The covert drug testers, operating with the festival’s knowledge, found more than half the drugs punters brought in weren’t what they thought they were.
Now more festivals – including Wellington’s Homegrown – are considering drug testing tents, but face bucking up against the law.
Over the course of the festival, Allison’s teams tested 63 samples. Of those, 57 percent were not what the festival-goers thought they had.
“A lot of people who said ‘I know this is MDMA, I tried it’ – I showed them the charts and they were astounded.
“Just under half of the people who had samples that weren’t what they thought told us they weren’t going to take it.”
Of 22 samples taken of LSD, only six were real. A further six tested positive for N-Bom, a drug implicated in a number of deaths overseas.
Emergency medicine specialist and clinical toxicologist Dr Paul Quigley said allowing drug testing at festivals would make hospitals’ jobs easier.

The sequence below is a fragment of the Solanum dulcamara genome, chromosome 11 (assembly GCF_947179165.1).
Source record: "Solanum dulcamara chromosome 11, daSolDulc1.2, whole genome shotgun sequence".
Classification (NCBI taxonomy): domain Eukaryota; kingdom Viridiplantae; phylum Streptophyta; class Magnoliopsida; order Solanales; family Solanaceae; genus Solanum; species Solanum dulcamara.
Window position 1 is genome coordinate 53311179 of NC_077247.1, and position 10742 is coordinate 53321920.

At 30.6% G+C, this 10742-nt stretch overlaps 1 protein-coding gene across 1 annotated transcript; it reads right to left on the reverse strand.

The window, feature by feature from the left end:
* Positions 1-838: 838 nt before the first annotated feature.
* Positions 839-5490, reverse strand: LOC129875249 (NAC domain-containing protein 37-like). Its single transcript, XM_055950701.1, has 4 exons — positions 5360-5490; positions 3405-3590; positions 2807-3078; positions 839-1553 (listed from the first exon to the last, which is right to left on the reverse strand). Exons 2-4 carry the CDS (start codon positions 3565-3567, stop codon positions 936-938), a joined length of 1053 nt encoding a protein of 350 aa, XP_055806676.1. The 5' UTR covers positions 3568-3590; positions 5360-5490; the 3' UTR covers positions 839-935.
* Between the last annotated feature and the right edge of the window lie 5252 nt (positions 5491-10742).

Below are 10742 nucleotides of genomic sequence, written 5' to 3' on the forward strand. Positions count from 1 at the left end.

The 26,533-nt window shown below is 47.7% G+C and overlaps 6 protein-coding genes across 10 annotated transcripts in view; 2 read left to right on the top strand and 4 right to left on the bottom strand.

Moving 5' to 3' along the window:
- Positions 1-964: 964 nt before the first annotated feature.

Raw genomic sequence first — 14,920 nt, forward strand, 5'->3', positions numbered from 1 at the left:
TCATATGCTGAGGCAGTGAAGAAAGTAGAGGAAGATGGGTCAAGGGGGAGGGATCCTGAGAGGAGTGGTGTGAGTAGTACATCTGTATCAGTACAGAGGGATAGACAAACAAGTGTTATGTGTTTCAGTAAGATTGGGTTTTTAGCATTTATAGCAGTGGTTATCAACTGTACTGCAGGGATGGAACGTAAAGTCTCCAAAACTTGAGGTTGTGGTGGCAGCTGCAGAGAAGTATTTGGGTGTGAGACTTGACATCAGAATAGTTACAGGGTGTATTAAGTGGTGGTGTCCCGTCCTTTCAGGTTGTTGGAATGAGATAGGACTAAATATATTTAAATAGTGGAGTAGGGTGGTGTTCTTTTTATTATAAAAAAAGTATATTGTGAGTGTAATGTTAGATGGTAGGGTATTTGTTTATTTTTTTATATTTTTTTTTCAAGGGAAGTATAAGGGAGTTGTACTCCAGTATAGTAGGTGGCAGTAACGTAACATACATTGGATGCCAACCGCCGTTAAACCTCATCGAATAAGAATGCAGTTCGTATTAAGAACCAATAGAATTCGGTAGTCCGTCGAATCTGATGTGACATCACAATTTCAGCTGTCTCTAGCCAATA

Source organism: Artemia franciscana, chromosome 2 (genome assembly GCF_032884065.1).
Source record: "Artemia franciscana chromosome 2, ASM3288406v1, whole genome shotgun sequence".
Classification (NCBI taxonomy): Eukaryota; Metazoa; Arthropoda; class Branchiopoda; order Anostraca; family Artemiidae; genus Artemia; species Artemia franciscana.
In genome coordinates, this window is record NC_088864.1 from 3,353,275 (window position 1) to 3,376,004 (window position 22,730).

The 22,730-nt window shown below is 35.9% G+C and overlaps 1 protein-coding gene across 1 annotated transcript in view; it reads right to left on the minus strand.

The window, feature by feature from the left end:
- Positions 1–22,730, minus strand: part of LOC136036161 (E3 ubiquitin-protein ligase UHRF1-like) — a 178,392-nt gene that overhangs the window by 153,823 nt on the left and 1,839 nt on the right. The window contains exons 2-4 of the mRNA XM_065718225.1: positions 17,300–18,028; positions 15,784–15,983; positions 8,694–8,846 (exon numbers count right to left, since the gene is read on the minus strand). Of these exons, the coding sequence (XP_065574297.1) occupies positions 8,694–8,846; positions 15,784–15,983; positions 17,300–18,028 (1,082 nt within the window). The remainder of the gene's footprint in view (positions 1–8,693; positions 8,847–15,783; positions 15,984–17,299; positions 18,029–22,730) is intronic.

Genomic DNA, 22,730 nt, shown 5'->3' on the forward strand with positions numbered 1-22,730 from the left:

He argued legalising drug testing could both reduce hospital transfers, and provide more information for police about what dangerous drugs were being sold on the streets.
“You have to quite frankly be an idiot if you think that people aren’t going to take drugs at these festivals… Instead of prohibition at least acknowledge it’s happening and let’s make it safer.”
I agree with Paul Quigley (who I also went to university with!). It is naive to think people don’t have drugs at music festivals, and if testing can reduce harm, lets do it.